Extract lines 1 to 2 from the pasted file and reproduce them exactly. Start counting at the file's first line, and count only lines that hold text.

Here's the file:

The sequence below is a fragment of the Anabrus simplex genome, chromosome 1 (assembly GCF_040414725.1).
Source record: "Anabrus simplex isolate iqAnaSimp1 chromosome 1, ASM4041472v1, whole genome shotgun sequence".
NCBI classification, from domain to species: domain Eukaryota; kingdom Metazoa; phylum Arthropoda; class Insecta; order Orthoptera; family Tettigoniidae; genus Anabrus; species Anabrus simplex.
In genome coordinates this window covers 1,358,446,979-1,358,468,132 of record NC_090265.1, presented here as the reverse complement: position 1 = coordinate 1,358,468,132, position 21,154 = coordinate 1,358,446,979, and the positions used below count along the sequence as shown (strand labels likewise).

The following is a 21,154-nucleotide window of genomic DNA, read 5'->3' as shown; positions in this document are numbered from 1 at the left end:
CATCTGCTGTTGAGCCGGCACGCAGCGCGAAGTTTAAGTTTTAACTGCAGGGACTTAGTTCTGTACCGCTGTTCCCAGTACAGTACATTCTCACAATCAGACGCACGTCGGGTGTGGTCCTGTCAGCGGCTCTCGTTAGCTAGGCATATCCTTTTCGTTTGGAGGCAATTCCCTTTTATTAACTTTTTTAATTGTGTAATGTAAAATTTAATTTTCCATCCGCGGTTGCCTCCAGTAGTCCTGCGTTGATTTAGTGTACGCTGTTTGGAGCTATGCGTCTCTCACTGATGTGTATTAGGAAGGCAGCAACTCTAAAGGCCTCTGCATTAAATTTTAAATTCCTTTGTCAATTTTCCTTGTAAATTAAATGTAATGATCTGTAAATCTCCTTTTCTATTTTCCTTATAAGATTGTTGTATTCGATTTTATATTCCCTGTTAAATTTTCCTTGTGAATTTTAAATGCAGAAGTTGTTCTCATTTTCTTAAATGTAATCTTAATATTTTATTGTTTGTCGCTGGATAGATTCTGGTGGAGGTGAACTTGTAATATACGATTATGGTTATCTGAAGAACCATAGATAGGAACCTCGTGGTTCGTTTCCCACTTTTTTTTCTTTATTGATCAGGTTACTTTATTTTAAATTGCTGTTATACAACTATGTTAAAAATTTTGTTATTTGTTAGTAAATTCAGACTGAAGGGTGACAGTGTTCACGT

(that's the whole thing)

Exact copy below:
The sequence below is a fragment of the Anabrus simplex genome, chromosome 1 (assembly GCF_040414725.1).
Source record: "Anabrus simplex isolate iqAnaSimp1 chromosome 1, ASM4041472v1, whole genome shotgun sequence".